What about the patient who has had no success at all? “So, you wanted to floss your teeth to keep your gums from bleeding, but you haven’t been able to floss at all since you left our office last time.” In situations like these, I like to find out how important the goal is to the patient using a scaling question (perhaps we didn’t explicitly do this in the previous appointment, and our intuition about the importance to the patient was wrong). “On a scale from 0-10, where 0 is not important at all and 10 is super important, how important is it to you to start flossing your teeth to help your gums bleed less?” If it’s super important to the patient, we can return to the question we talked about above. “So it’s really important to you. You haven’t started yet, but you’d really like to start and continue on doing this. What do you think might help you to get started?” If it’s not important to the patient, it’s then that I introduce the idea that perhaps the goal might not be right for the patient. “Well, it sounds like you’d like to have your gums bleed less, but flossing doesn’t sound like something that’s super important to you right now. I wonder if you have any other ideas that you think might be more doable for you to help you achieve your goal?” And if they don’t have ideas, I often use the Explore-Offer-Explore framework to share ideas with them. “If it’s okay with you, I’m happy to share some ideas that I’ve heard have worked for other patients. Great. I’ve heard that a lot of people like to use a Waterpik (which I’m happy to explain more about if you’re not sure what that is), and other people like to use mouthwash. I also know that some people are hesitant about using regular floss, but really like the floss picks once they try them. I wonder if any of those ideas resonate with you?”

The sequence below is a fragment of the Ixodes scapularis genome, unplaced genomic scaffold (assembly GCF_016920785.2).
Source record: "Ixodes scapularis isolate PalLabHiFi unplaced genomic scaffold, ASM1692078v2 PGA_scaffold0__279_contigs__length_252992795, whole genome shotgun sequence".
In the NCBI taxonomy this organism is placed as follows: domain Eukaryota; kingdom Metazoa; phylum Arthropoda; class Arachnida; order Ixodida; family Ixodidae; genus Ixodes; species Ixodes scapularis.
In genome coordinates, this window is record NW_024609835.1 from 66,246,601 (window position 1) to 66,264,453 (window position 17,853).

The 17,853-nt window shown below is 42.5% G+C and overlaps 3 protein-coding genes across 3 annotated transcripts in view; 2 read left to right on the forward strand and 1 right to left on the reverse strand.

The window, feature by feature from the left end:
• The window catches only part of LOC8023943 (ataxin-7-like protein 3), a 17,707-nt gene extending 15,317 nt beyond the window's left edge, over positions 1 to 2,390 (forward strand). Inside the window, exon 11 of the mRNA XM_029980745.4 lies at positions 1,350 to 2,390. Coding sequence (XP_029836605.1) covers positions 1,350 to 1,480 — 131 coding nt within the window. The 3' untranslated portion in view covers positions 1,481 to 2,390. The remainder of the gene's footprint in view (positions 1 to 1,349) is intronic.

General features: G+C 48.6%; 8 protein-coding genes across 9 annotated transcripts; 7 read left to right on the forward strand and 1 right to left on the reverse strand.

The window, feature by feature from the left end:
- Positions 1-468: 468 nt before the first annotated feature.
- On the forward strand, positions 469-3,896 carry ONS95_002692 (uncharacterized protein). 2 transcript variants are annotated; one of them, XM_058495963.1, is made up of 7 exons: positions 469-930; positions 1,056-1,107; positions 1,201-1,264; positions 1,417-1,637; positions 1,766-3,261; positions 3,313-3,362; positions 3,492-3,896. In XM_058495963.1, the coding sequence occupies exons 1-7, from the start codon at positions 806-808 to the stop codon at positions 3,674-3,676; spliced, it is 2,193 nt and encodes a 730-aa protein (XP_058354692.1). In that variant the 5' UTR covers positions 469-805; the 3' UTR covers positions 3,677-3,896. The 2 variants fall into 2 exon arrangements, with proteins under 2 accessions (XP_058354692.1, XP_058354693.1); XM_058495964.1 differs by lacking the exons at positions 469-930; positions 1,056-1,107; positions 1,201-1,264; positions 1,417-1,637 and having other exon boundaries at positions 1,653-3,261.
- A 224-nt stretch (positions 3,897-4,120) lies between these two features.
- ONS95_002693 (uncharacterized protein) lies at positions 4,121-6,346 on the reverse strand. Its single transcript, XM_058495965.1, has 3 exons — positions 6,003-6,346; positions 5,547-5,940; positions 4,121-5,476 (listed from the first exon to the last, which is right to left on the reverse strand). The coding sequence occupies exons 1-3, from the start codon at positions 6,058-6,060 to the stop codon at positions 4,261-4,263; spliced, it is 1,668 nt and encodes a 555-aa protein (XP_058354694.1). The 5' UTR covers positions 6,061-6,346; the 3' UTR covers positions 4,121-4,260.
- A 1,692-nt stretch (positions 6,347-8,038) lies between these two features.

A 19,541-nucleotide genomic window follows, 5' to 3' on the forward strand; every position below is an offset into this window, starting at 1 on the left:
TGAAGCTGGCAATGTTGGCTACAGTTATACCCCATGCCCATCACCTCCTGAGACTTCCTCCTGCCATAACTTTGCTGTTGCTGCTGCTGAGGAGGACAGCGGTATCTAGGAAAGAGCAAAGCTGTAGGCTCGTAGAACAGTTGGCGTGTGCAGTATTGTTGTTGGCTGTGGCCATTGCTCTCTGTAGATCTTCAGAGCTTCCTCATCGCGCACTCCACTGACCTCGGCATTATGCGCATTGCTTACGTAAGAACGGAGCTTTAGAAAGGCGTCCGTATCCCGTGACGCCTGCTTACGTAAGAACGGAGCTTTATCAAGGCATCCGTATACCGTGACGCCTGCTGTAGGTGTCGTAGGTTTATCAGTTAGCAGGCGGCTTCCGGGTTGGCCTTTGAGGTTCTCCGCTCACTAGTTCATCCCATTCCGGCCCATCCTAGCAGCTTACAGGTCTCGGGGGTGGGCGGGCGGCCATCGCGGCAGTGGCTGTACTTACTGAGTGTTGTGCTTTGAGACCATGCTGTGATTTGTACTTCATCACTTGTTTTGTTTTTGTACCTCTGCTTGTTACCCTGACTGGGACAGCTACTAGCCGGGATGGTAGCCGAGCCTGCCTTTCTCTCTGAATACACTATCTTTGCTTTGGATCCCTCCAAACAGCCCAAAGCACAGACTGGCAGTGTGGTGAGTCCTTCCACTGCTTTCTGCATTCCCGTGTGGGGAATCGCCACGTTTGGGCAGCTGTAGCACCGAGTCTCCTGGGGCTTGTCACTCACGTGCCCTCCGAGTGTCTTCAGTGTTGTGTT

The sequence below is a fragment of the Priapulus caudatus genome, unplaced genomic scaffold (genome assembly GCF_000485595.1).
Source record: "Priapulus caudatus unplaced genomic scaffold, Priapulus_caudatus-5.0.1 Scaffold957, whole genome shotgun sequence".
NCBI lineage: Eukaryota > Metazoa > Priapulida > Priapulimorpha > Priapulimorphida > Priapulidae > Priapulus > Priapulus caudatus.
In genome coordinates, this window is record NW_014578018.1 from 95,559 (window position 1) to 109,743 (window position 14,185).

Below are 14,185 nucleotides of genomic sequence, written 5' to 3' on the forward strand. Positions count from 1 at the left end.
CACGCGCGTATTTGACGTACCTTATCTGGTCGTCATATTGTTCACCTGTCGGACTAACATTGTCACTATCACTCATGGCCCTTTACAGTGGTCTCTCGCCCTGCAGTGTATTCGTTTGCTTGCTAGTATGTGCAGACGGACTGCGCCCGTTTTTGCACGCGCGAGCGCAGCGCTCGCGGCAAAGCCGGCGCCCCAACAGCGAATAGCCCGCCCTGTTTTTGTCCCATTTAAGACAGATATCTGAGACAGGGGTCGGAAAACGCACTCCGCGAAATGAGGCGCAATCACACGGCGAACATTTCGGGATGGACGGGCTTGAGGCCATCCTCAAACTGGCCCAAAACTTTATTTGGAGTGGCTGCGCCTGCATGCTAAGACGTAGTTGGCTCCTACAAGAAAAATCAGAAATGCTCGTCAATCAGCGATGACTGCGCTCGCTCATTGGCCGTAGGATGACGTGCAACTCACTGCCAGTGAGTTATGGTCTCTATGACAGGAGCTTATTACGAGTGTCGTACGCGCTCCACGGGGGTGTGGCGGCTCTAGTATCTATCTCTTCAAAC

That’s a lot, but hopefully gives you all a few good ideas and practical examples of things you can try the next time your patient comes back and isn’t achieving their goal. And just in case you don’t happen to remember everything above… ☺
- Affirm the patient
- Reaffirm your partnership
- Find places of existing success
- Share information and new ideas via Explore-Offer-Explore
To learn more about Effective Communication and Self-Management Goals:
Watch our past Effective Communication and Self-Management Goals webinar here: https://www.dentaquestinstitute.org/learn/dental-caries-management-pract...